Noel Ocol is Filipino and his wife Patty is half Sindhi. They are raising two young girls in Canada. In this article Noel gives his perspective as a father on how parenting values make their way into something as simple as a shopping trip and how they teach their daughters about making the right choices.
Masalamommas: We’d like to hear your thoughts on how you teach your kids about picking the right clothes and making appropriate choices. Let us know your thoughts in our comments section below!
Shopping With My Pre-Teen Daughter
By Noel Ocol
When shopping with the family on Saturday afternoons, I’ve recently noticed that my nine year-old daughter likes to go off on her own and look at clothing that she likes. She’ll pick out shirts and skirts that she likes off the rack and asks for my opinion. Normally I’d give her my two-cents, not give it a second thought and move on. However, I’ve also noticed that she’s becoming more aware of what other girls her age and older are wearing. Now is that a problem? Of course not. Its just part of growing up. However like many fathers, the last thing I want is my daughter to be like some of the pre-teen girls that she sees in the shopping malls, who are dressing and acting like hormonally charged sixteen year olds.
Ok so call me naïve or old fashioned but as a father, I’d like to help my daughters maintain that natural cheerful youthfulness and innocence that seems to be slipping away from our kids at a much younger age than ever before. When I look around, I see very young girls acting much older than they really are and perhaps their demeanor is unconsciously amplified by the way they dress as they try to be more like the superstars they idolize.
So when an opportunity to attend a parenting seminar entitled, “Parenting Style: Fathers and Teen Fashion” given by author and fashion consultant, Mary Sheehan Warren, I eagerly attended hoping to get an understanding of how a father could participate positively and with some credibility in this foreign activity which is normally a mother-daughter event. Like many dads, I’ve taken my wife and kids to the mall many times but like most dads, I’m guilty of suggesting that they “meet me at the Sony Store in an hour,” the minute I get bored. And off I go.
From this “Parenting Style: Father and Teen Fashion” seminar, I picked up some interesting pointers for us dads who are genuinely interested in trying to gently influence your tween-aged daughter’s personal sense of style towards a stylish yet modest standard that even you own grandmother would approve of.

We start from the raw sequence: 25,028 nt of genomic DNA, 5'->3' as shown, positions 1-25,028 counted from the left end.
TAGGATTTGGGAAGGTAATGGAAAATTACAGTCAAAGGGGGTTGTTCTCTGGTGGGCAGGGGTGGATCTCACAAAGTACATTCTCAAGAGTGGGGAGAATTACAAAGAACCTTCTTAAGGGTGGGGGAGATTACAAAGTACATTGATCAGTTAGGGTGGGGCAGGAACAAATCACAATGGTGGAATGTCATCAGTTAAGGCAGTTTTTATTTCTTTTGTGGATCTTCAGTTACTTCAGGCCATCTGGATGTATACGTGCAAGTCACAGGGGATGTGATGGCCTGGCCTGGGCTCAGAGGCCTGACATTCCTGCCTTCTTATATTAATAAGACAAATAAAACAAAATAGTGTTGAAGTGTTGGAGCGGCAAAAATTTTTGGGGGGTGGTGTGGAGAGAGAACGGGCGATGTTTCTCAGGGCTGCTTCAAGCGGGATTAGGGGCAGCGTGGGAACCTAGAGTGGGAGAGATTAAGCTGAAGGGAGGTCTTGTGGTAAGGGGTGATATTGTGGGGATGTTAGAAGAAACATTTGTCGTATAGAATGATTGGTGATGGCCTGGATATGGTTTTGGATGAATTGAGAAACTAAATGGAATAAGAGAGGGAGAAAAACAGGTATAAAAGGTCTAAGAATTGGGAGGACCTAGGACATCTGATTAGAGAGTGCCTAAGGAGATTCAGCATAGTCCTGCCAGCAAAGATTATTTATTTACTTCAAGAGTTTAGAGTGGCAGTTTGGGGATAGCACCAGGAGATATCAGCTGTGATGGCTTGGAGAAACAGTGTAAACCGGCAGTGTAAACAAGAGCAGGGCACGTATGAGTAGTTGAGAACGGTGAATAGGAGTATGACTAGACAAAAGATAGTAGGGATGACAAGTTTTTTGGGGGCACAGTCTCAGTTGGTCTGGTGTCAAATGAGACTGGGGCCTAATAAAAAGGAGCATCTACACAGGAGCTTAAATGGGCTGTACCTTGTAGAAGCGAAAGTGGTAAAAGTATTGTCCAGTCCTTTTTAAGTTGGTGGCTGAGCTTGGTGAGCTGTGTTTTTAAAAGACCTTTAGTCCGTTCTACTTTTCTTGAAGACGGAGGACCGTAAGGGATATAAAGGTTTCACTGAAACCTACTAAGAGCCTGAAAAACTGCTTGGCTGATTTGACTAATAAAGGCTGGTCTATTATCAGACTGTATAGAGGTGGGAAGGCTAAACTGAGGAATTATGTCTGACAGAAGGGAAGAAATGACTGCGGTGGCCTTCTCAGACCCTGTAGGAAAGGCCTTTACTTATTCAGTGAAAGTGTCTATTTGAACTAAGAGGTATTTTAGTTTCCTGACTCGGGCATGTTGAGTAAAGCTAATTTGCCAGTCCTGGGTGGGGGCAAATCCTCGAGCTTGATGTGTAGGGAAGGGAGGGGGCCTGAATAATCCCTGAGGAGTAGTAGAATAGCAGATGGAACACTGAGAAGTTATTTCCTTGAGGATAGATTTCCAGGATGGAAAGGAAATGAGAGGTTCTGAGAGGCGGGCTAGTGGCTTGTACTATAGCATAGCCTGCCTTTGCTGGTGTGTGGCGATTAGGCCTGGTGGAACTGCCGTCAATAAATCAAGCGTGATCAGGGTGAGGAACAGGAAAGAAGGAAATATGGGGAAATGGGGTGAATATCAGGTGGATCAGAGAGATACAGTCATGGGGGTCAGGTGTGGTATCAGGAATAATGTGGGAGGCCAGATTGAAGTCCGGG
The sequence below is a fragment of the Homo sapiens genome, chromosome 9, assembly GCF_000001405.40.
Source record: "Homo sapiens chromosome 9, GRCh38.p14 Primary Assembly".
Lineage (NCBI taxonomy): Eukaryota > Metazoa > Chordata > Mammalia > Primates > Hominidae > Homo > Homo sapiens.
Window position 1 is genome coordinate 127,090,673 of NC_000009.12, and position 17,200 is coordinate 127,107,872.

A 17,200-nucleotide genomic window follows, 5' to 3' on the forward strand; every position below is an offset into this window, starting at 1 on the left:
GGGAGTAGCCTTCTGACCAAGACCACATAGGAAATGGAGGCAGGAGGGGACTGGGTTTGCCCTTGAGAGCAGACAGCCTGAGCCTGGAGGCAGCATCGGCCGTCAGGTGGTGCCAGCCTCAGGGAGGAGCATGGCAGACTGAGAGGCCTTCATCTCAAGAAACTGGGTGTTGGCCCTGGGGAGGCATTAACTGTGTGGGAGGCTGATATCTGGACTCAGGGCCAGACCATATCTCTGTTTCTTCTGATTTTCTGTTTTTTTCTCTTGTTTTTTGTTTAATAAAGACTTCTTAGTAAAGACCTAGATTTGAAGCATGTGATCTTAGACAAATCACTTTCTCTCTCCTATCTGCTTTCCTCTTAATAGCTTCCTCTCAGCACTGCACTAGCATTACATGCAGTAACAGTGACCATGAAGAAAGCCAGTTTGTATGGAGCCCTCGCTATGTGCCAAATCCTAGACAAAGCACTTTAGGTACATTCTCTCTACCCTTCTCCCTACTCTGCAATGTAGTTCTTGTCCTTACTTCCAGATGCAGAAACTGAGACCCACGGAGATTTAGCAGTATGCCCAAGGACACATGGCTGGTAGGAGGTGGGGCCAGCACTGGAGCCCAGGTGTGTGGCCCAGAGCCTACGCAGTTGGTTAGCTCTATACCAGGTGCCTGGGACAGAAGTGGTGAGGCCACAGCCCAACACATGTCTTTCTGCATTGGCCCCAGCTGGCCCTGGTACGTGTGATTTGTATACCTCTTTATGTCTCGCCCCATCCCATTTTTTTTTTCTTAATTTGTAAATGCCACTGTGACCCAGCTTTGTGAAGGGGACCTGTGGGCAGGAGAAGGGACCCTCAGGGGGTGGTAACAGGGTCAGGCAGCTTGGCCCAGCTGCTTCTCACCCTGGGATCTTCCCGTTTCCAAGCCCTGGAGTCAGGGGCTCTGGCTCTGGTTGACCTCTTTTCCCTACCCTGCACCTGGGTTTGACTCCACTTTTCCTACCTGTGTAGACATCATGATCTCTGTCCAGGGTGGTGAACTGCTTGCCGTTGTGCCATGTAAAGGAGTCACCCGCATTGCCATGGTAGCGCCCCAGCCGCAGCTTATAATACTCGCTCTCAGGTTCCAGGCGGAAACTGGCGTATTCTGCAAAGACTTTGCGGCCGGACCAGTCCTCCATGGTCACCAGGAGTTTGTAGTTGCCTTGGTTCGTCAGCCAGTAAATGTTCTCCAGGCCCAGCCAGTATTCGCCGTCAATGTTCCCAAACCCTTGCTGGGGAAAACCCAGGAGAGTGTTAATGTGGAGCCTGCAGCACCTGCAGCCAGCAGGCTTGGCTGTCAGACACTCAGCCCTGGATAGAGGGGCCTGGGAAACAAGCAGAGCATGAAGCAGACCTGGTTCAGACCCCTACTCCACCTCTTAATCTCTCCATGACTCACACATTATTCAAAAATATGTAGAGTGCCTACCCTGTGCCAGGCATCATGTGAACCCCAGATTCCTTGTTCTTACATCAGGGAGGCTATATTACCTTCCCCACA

The way I was raised definitely transcends they way I raise my kids.
Here are some ideas that I’m trying to put into practice:
- Know Your Competition For Your Daughter’s Attention. Know about what’s being advertising to kids her age. Know about the styles that kids her age like, Know about her favorite movies, shows, music and friends. Check her social networking accounts if she has any. Just be aware of what you are competing against if you are going to go down this road. If you don’t you’ll have no credibility eventually come across as clueless.
- Have a Role Model That You Can Point To. Luckily for me, my wife Patty is gorgeous and dresses very well, so I commonly mention to my daughter what I like about what mom is wearing. Not only do such comments help form my daughter’s opinion of what’s stylish and elegant, but I also get bonus points from my wife!
“I teach the girls that being fashionable is about being elegant and dressing for your body type,” says Patty Ocol. “There’s a lot of stuff out there that’s pretty skimpy. You can layer your clothing in order to make it look appropriate. I say to our girls if you like that top, why don’t we put a tank top underneath it. I think what helps is that I’m a parent that does like fashion. They like what I wear, so they learn by example.”
- Let Her Know Often, That She’s Beautiful and that everything that she wears should make her face the focal point, opposed to any other part of her body. When she asks my opinion about a shirt or skirt that I don’t like, I’ll ask her if she thinks it will add or take away from her beauty. Eventually a conversation down that road leads to: “yea dad you’re right. I like the color but the skirt is too short.”